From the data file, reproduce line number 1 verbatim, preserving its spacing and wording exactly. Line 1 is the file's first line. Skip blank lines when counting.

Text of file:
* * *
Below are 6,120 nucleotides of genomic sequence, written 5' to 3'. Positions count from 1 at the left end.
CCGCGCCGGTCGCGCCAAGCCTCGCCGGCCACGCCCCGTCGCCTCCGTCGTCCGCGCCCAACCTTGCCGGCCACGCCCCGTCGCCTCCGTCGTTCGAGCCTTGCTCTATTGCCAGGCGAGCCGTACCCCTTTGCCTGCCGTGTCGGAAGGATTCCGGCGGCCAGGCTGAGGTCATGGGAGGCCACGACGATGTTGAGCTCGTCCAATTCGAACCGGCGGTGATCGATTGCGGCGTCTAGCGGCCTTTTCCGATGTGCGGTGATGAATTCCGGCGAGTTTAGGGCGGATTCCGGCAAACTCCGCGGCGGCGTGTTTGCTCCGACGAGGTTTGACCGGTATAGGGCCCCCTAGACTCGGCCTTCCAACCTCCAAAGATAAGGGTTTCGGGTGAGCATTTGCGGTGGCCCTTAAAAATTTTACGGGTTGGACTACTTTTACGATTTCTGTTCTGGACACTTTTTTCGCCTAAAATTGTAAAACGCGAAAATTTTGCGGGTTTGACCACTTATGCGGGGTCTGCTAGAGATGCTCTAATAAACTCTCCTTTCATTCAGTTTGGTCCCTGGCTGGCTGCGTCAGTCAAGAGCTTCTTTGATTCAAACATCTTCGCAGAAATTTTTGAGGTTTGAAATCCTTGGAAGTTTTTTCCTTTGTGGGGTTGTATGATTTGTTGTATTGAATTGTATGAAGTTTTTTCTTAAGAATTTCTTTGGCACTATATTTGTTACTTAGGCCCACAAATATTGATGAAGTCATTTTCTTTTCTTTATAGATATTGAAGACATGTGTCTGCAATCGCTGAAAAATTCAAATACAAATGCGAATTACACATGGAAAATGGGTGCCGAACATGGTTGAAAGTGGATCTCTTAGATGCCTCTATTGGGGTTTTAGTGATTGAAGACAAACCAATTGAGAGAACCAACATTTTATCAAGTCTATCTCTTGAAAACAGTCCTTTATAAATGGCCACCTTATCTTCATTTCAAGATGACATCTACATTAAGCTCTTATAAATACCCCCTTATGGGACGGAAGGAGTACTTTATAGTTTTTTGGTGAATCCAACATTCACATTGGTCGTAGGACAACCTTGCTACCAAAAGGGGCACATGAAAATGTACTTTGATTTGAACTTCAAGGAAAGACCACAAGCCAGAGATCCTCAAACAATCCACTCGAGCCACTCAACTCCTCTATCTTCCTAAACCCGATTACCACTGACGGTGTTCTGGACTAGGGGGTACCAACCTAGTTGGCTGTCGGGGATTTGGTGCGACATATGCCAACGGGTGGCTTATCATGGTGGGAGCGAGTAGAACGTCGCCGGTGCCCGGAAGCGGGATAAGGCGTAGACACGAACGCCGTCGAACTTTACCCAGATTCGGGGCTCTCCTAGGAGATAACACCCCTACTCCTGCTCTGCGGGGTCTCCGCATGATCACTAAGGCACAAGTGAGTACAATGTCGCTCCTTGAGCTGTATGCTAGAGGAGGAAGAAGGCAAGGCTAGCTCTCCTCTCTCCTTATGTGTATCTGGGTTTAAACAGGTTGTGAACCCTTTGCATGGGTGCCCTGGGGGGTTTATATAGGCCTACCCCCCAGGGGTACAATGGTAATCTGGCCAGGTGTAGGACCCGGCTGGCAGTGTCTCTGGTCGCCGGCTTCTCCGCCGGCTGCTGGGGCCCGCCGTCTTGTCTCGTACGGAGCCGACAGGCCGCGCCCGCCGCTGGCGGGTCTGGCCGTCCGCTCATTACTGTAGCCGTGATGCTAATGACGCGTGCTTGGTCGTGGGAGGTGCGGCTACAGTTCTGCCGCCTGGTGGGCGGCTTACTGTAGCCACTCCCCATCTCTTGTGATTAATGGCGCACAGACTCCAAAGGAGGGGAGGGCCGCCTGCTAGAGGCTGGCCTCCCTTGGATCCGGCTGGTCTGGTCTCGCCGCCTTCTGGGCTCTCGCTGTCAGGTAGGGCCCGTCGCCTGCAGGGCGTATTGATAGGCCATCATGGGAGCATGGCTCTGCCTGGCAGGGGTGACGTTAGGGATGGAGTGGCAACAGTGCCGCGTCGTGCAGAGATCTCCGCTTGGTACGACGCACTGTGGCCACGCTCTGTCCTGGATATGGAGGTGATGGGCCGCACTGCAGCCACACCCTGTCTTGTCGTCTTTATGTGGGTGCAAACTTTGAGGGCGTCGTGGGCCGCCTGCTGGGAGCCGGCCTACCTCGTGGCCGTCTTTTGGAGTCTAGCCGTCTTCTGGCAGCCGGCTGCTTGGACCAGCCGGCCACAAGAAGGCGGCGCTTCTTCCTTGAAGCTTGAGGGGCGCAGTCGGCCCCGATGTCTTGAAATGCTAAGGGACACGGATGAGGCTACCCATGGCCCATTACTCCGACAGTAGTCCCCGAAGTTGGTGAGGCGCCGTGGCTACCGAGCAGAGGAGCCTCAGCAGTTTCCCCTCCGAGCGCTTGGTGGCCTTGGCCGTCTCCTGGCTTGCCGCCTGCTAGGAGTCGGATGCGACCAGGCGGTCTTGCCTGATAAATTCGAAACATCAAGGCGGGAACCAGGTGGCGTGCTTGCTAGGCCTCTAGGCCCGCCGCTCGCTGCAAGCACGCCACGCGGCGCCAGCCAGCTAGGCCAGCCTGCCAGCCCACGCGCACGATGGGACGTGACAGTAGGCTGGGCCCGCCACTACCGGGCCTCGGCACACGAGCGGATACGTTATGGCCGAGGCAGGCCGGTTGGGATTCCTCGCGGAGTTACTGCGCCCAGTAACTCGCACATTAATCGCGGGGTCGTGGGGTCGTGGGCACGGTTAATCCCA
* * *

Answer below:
Below are 6,120 nucleotides of genomic sequence, written 5' to 3'. Positions count from 1 at the left end.